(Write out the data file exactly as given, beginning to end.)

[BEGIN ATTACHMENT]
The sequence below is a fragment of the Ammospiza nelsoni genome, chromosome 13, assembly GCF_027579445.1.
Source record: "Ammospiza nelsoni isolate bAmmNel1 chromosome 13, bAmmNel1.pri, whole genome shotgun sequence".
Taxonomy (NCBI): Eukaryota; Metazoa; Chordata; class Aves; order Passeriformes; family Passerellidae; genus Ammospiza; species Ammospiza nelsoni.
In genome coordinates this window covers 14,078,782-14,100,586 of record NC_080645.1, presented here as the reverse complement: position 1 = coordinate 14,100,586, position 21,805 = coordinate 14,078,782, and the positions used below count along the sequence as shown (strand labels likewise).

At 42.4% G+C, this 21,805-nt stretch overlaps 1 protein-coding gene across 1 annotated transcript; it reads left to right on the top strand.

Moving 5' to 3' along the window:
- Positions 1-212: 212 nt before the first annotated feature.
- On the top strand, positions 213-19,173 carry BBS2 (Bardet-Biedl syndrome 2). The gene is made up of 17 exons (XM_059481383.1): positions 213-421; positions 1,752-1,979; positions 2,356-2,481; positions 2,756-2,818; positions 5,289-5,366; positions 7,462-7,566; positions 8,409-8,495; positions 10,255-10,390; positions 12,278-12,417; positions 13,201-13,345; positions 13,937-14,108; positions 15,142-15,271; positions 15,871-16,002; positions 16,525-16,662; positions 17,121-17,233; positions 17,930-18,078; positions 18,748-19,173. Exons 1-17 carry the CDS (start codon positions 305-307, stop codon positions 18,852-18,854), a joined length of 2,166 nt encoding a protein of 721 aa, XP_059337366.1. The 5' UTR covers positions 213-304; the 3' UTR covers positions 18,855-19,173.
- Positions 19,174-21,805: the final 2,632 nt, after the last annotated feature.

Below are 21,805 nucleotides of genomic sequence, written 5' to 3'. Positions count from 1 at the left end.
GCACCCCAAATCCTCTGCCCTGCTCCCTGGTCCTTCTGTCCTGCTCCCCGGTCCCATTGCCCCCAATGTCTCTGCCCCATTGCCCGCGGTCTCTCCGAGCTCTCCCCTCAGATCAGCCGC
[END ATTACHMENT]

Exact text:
The sequence below is a fragment of the Ammospiza nelsoni genome, chromosome 13, assembly GCF_027579445.1.
Source record: "Ammospiza nelsoni isolate bAmmNel1 chromosome 13, bAmmNel1.pri, whole genome shotgun sequence".
Taxonomy (NCBI): Eukaryota; Metazoa; Chordata; class Aves; order Passeriformes; family Passerellidae; genus Ammospiza; species Ammospiza nelsoni.
In genome coordinates this window covers 14,078,782-14,100,586 of record NC_080645.1, presented here as the reverse complement: position 1 = coordinate 14,100,586, position 21,805 = coordinate 14,078,782, and the positions used below count along the sequence as shown (strand labels likewise).

At 42.4% G+C, this 21,805-nt stretch overlaps 1 protein-coding gene across 1 annotated transcript; it reads left to right on the top strand.

Moving 5' to 3' along the window:
- Positions 1-212: 212 nt before the first annotated feature.
- On the top strand, positions 213-19,173 carry BBS2 (Bardet-Biedl syndrome 2). The gene is made up of 17 exons (XM_059481383.1): positions 213-421; positions 1,752-1,979; positions 2,356-2,481; positions 2,756-2,818; positions 5,289-5,366; positions 7,462-7,566; positions 8,409-8,495; positions 10,255-10,390; positions 12,278-12,417; positions 13,201-13,345; positions 13,937-14,108; positions 15,142-15,271; positions 15,871-16,002; positions 16,525-16,662; positions 17,121-17,233; positions 17,930-18,078; positions 18,748-19,173. Exons 1-17 carry the CDS (start codon positions 305-307, stop codon positions 18,852-18,854), a joined length of 2,166 nt encoding a protein of 721 aa, XP_059337366.1. The 5' UTR covers positions 213-304; the 3' UTR covers positions 18,855-19,173.
- Positions 19,174-21,805: the final 2,632 nt, after the last annotated feature.

Below are 21,805 nucleotides of genomic sequence, written 5' to 3'. Positions count from 1 at the left end.
GCACCCCAAATCCTCTGCCCTGCTCCCTGGTCCTTCTGTCCTGCTCCCCGGTCCCATTGCCCCCAATGTCTCTGCCCCATTGCCCGCGGTCTCTCCGAGCTCTCCCCTCAGATCAGCCGC